Correct fumigation of stored grain a priority

Author: Sharon Watt | Date: 13 Jan 2015

Lesser grain borer

Grain growers in the southern cropping region are urged to ensure grain stored on-farm after harvest is properly fumigated to avoid resistance developing in stored grain insects.

Grain storage experts supported by the Grains Research and Development Corporation (GRDC) say it is imperative that silos meet the latest gas-tight sealing standards and that fumigant application rates and fumigation periods are sufficient.

Phosphine resistance has increased in the past 10 years because of failed fumigation practices. With more than 80 per cent of Australian grain treated with phosphine, the nation’s grains industry is highly reliant on the continued effectiveness of this fumigant as the cheapest and an efficient pest management method that allows the export of clean and "residue-free" grain.

“It is therefore critically important that growers implement best practice when storing grain, particularly in relation to fumigation,” said Peter Botta, grain storage specialist for southern New South Wales, Victoria, South Australia and Tasmania.

“Australian growers are fortunate to have off-the-shelf access to phosphine. It is such a unique and effective product when used properly, but if we don’t use it according to the label we are not only increasing the potential for insect resistance but we are risking our future access to this chemistry.”

Mr Botta said insecticide dichlorvos was now out of reach of most grain growers and was more suited to bulk handler use, underlining the importance of phosphine to the industry and the need to respect is availability through proper use.

He said that in order to kill grain pests, such as the lesser grain borer and rust-red flour beetle, at all stages of their life cycle (egg, larva, pupa, adult), phosphine gas needs to reach, and be maintained at, a concentration possible only in a gas-tight storage. Other key considerations and recommended practices include:

  • The total time required for effective grain fumigation ranges from 10-17 days, accounting for the minimum exposure period, ventilation and withholding period. This highlights the importance of monitoring grain regularly and at least 17 days before out-loading to allow sufficient time to fumigate if required.
  • When determining how much phosphine to apply, it is important to treat the entire storage volume, regardless of how much grain is contained inside. For example, a 100 tonne silo full of grain requires 200 phosphine tablets. If that same 100 tonne silo is only half full of grain, it still requires 200 phosphine tablets for effective fumigation.
  • Arrange the tablets where as much surface area as possible is exposed to air, so the gas can disperse freely throughout the grain stack. Spread phosphine tablets evenly across trays before hanging or placing them in the head space of a gas-tight, sealed silo.
  • Hang bag chains in the head space or roll out flat on the top of the grain so air can freely pass around them as the gas dissipates. Bottom-application facilities must have a passive or active air circulation system to carry the phosphine gas out of the confined space as it evolves. Without air movement, phosphine can reach explosive levels if left to evolve in a confined space.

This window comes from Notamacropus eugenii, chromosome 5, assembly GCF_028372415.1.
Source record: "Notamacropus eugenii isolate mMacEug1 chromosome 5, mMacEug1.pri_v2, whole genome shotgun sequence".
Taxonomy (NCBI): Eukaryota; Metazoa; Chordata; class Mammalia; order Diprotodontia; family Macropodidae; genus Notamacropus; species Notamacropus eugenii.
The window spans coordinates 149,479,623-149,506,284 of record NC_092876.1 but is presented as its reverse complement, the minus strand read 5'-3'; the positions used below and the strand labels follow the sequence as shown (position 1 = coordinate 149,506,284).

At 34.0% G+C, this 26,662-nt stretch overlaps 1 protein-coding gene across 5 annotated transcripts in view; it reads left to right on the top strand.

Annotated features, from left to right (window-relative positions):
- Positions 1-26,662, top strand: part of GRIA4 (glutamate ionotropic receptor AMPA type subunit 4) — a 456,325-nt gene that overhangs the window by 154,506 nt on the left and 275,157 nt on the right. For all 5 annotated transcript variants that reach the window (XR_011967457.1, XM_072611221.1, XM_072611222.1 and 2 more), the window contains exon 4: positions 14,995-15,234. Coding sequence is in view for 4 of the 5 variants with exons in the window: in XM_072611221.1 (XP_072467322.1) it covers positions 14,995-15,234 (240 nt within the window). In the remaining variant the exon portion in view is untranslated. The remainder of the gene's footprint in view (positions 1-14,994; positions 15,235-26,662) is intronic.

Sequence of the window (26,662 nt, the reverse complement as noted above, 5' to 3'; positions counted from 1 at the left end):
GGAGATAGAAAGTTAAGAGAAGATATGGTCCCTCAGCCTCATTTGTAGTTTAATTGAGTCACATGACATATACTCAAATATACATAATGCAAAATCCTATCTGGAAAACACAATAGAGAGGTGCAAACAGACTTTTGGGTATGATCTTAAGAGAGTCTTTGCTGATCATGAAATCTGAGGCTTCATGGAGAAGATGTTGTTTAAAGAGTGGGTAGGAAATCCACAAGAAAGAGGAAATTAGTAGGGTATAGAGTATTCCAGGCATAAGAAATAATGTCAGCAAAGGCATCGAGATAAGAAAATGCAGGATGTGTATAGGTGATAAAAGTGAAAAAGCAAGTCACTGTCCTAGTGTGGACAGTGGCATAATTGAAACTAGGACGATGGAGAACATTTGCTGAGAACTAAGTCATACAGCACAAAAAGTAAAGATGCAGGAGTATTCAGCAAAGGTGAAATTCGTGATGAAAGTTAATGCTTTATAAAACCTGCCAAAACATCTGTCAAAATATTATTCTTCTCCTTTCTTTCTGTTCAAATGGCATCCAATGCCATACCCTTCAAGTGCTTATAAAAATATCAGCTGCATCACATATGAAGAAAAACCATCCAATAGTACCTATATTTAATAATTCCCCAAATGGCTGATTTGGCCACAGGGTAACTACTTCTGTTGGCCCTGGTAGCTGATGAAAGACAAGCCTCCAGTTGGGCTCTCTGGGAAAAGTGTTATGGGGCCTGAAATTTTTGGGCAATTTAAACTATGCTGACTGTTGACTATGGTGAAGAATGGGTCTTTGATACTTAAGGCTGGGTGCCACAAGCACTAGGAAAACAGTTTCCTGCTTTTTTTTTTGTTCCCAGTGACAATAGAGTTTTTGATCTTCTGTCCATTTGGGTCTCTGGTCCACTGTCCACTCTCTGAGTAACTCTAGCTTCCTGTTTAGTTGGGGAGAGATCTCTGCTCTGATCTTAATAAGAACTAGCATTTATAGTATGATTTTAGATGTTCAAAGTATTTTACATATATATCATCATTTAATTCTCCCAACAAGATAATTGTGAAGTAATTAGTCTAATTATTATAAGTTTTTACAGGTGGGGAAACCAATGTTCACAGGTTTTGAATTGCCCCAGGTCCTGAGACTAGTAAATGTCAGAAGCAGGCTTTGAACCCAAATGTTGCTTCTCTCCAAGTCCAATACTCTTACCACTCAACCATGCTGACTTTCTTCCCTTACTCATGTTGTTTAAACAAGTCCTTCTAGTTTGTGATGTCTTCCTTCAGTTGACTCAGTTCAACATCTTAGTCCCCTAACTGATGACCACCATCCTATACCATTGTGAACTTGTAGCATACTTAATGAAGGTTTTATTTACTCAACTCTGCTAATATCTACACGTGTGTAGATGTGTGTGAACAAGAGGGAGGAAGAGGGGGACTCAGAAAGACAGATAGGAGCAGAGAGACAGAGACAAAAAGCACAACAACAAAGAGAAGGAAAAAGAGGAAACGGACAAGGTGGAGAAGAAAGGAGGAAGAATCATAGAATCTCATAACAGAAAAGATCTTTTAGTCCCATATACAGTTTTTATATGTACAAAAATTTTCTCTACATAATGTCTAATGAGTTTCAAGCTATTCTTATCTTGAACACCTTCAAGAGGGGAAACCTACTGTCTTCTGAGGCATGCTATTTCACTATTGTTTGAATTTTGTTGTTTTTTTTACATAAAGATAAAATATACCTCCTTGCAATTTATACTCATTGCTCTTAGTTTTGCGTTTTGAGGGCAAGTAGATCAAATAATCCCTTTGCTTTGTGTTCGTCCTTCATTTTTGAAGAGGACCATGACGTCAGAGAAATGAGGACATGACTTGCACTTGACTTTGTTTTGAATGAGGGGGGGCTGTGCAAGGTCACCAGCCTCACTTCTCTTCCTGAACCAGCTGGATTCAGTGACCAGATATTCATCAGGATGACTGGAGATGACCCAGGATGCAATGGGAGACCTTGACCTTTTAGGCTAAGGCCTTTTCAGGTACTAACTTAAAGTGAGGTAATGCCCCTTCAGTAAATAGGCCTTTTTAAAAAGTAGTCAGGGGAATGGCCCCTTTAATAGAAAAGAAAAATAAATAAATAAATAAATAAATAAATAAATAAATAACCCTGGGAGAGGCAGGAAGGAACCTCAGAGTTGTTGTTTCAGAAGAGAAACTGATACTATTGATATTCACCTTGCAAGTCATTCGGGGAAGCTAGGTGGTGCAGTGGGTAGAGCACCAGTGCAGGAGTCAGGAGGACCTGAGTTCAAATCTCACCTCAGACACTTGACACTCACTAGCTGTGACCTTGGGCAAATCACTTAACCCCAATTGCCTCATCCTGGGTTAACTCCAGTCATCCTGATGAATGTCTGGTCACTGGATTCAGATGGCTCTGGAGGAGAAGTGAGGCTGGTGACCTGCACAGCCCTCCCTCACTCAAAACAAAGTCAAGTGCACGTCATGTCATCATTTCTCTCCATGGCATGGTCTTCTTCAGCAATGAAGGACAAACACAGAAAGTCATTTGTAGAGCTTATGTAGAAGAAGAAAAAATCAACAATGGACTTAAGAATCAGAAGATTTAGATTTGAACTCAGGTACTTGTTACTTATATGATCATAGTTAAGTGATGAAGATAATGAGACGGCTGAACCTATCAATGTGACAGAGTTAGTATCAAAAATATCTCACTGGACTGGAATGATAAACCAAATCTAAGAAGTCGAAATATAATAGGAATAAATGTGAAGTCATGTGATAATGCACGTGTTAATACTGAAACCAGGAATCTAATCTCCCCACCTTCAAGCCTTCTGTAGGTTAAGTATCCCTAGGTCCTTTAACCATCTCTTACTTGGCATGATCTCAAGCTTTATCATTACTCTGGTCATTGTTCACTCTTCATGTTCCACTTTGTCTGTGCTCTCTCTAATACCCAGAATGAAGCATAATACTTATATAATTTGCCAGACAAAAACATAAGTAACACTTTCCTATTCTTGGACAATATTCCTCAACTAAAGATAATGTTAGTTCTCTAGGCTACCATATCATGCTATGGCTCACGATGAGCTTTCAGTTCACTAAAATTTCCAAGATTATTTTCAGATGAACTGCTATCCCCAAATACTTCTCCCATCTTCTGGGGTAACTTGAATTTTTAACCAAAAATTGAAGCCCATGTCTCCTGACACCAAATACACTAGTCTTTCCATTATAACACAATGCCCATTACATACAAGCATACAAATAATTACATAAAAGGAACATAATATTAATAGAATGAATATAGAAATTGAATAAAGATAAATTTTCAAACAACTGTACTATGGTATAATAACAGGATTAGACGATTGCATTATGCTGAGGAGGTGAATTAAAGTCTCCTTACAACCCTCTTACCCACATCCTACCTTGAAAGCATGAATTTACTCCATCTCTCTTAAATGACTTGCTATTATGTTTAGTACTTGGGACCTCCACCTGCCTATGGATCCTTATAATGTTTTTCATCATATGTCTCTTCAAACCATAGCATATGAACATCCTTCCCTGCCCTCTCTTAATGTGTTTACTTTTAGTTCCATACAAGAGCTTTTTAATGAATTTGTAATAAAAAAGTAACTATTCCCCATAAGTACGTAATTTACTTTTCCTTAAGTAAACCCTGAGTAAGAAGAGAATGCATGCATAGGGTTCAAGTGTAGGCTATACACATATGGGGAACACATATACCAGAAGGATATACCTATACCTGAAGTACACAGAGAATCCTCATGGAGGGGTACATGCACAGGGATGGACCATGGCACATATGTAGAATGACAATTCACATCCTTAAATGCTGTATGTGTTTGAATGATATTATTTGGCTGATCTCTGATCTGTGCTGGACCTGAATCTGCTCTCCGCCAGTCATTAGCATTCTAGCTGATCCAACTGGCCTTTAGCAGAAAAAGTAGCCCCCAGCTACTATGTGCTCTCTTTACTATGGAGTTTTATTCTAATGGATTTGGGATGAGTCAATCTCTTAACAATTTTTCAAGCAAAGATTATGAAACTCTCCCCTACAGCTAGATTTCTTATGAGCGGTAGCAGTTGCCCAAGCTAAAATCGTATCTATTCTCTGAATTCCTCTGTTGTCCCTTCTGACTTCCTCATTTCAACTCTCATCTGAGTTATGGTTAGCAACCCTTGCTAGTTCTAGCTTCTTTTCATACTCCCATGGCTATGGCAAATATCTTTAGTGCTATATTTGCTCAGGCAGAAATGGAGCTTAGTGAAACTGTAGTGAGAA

• To control pests at all life stages and prevent resistance, phosphine gas concentration needs to reach 300 parts per million (ppm) for seven days (when grain is above 25C) or 200ppm for 10 days (between 15-25C). Insect activity is slower in cooler grain temperatures so require longer exposure to the gas to receive a lethal dose.
  • When fumigation is complete, silos should be opened and ventilated using an aeration fan for one day. If there is no aeration fan, open the silo top and ventilate for five days, as per label instructions. The withholding period is two days after ventilation, therefore the total fumigation process requires seven to 10 days.
  • Phosphine is a highly toxic gas with potentially fatal consequences if handled incorrectly. For safety, use cotton overalls buttoned at the neck and wrist, eye protection, elbow-length PVC gloves and a breathing respirator with combined dust and gas cartridge.

Mr Botta said some growers who had experienced phosphine resistance may have replaced it with an alternative chemical, such as ProFume® (which requires application by a trained product representative) but not changed to a gas-tight storage system.

“Regardless of the chemistries being applied, they must be used in gas-tight silos, otherwise potential exists for insect populations to build resistance.”

The GRDC is investing at all levels to help ensure high-quality grain storage on-farm and in bulk storage can be maintained. These include projects that are improving our understanding of the ecology of stored grain pests, developing molecular tools and tests to rapidly identify resistant insects and investigating new and alternative control treatments.

Meanwhile, a Stored Grain National Information Hotline has been set up to assist growers with any grain storage enquiries. The number to call is 1800 weevil (1800 933 845).

More information on phosphine resistance and stored grain fumigation is available via:


Media Interviews

Peter Botta, PCB Consulting

0417 501 890


Sharon Watt, Porter Novelli

0409 675100

Caption: Phosphine is used to kill grain pests such as the lesser grain borer. Photo: GRDC.

GRDC Project Code: PAD00001

GRDC Project Code PAD00001

Region South, North